Second new Poll

From time of admission to a care home, to the time unable to communicate effectively

  • less than two years [Early Onset patient i.e. patient under 65 when signs began]

    Votes: 2 40.0%
  • 3-4 years [Early Onset patient i.e. patient under 65 when signs began]

    Votes: 1 20.0%
  • 5-6 years [Early Onset patient i.e. patient under 65 when signs began]

    Votes: 0 0.0%
  • more than 6 years [Early Onset patient i.e. patient under 65 when signs began]

    Votes: 0 0.0%
  • Still able to communicate with speech [Early Onset patient i.e. patient under 65 when signs began]

    Votes: 0 0.0%
  • less than two years [patient over 65 when signs began]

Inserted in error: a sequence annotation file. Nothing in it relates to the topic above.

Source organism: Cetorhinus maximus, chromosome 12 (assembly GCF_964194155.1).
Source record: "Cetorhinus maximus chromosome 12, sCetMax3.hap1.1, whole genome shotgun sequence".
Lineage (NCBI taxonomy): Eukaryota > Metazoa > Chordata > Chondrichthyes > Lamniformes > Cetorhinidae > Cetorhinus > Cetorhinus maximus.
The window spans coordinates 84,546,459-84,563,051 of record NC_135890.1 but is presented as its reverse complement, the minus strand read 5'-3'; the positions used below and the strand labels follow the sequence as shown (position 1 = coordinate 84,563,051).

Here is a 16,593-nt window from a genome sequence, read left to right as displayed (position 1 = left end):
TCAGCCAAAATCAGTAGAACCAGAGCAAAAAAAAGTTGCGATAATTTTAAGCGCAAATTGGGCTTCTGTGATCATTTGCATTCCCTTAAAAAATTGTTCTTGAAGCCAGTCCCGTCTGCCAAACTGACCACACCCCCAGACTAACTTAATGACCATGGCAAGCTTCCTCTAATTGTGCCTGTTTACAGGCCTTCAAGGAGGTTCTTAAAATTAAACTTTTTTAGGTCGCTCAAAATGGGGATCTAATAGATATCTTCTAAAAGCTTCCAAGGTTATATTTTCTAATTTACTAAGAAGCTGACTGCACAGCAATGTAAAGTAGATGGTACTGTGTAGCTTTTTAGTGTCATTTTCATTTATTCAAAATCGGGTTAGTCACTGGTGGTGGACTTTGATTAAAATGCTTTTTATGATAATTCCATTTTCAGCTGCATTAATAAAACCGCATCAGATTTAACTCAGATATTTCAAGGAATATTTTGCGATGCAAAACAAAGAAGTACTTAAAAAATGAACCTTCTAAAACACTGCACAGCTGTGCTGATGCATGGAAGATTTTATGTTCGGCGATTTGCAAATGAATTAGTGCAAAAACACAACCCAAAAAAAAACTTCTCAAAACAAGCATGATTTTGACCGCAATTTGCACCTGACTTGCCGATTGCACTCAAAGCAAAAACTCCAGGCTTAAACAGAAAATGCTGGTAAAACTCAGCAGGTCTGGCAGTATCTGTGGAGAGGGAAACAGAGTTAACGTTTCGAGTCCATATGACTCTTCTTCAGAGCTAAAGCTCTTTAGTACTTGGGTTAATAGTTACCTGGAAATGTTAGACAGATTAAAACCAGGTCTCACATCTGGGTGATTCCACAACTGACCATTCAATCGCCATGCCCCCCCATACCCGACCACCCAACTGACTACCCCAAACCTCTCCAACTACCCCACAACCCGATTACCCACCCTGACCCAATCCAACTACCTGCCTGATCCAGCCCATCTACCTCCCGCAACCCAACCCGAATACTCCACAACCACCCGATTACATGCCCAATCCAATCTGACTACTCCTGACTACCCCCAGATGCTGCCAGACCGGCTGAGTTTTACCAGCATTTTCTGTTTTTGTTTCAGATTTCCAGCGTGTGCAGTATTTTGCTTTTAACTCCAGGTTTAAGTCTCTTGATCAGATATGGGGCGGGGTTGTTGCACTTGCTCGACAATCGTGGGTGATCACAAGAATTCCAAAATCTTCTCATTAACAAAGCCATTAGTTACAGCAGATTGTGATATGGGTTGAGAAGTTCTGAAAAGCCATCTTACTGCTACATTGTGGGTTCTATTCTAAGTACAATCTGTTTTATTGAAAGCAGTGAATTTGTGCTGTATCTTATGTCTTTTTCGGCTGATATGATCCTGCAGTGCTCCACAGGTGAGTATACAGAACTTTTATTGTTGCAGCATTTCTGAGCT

Votes: 0 0.0%
  • 3-4 years [patient over 65 when signs began]

    Votes: 1 20.0%
  • 5-6 years [patient over 65 when signs began]

    Votes: 0 0.0%
  • more than 6 years [patient over 65 when signs began]

    Votes: 0 0.0%
  • Still able to communicate with speech [patient over 65 when signs began]

    Votes: 1 20.0%

  • Total voters
    5

Brucie

Registered User
Jan 31, 2004
12,413
near London
From time of admission to a care home

From time of admission to a care home, to the time unable to communicate effectively by speech.

This is a difficult one, for several reasons:
  • often people enter care homes at a very advanced stage because family have been caring for them effectively to that point, and speech may already have been compromised. It is important not to apportion the cause of the loss of communication to anything other than the developing condition of dementia.
  • communication by speech is a moving target because families and carers remodel their communication as the patient's speech becomes less effective. They may use a combination of speech and physical contact, for instance. It is often difficult to identify when communication becomes impossible by means of speech.